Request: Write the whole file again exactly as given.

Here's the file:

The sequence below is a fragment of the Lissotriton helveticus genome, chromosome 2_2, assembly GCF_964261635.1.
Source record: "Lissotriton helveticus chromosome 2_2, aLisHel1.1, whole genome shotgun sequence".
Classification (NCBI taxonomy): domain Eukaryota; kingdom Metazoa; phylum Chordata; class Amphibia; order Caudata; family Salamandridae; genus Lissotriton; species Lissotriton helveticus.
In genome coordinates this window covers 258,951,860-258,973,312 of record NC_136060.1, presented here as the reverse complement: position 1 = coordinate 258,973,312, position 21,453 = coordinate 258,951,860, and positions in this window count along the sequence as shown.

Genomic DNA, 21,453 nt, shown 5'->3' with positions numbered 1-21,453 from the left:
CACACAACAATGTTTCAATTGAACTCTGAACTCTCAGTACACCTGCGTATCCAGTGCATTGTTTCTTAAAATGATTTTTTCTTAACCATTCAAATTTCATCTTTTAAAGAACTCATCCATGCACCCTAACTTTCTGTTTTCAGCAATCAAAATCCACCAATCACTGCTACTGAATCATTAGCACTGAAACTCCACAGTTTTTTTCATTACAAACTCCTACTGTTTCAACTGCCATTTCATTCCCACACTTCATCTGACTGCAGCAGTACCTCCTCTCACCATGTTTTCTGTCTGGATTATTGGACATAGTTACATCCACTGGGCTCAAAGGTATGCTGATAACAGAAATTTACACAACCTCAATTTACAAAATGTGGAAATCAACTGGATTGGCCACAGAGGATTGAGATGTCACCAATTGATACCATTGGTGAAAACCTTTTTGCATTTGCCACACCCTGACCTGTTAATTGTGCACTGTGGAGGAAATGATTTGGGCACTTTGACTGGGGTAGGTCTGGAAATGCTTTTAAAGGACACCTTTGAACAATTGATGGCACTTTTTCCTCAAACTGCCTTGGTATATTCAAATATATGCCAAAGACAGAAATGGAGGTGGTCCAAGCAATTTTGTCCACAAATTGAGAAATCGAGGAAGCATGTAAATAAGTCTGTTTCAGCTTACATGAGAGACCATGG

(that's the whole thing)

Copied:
The sequence below is a fragment of the Lissotriton helveticus genome, chromosome 2_2, assembly GCF_964261635.1.
Source record: "Lissotriton helveticus chromosome 2_2, aLisHel1.1, whole genome shotgun sequence".
Classification (NCBI taxonomy): domain Eukaryota; kingdom Metazoa; phylum Chordata; class Amphibia; order Caudata; family Salamandridae; genus Lissotriton; species Lissotriton helveticus.
In genome coordinates this window covers 258,951,860-258,973,312 of record NC_136060.1, presented here as the reverse complement: position 1 = coordinate 258,973,312, position 21,453 = coordinate 258,951,860, and positions in this window count along the sequence as shown.

Genomic DNA, 21,453 nt, shown 5'->3' with positions numbered 1-21,453 from the left:
CACACAACAATGTTTCAATTGAACTCTGAACTCTCAGTACACCTGCGTATCCAGTGCATTGTTTCTTAAAATGATTTTTTCTTAACCATTCAAATTTCATCTTTTAAAGAACTCATCCATGCACCCTAACTTTCTGTTTTCAGCAATCAAAATCCACCAATCACTGCTACTGAATCATTAGCACTGAAACTCCACAGTTTTTTTCATTACAAACTCCTACTGTTTCAACTGCCATTTCATTCCCACACTTCATCTGACTGCAGCAGTACCTCCTCTCACCATGTTTTCTGTCTGGATTATTGGACATAGTTACATCCACTGGGCTCAAAGGTATGCTGATAACAGAAATTTACACAACCTCAATTTACAAAATGTGGAAATCAACTGGATTGGCCACAGAGGATTGAGATGTCACCAATTGATACCATTGGTGAAAACCTTTTTGCATTTGCCACACCCTGACCTGTTAATTGTGCACTGTGGAGGAAATGATTTGGGCACTTTGACTGGGGTAGGTCTGGAAATGCTTTTAAAGGACACCTTTGAACAATTGATGGCACTTTTTCCTCAAACTGCCTTGGTATATTCAAATATATGCCAAAGACAGAAATGGAGGTGGTCCAAGCAATTTTGTCCACAAATTGAGAAATCGAGGAAGCATGTAAATAAGTCTGTTTCAGCTTACATGAGAGACCATGG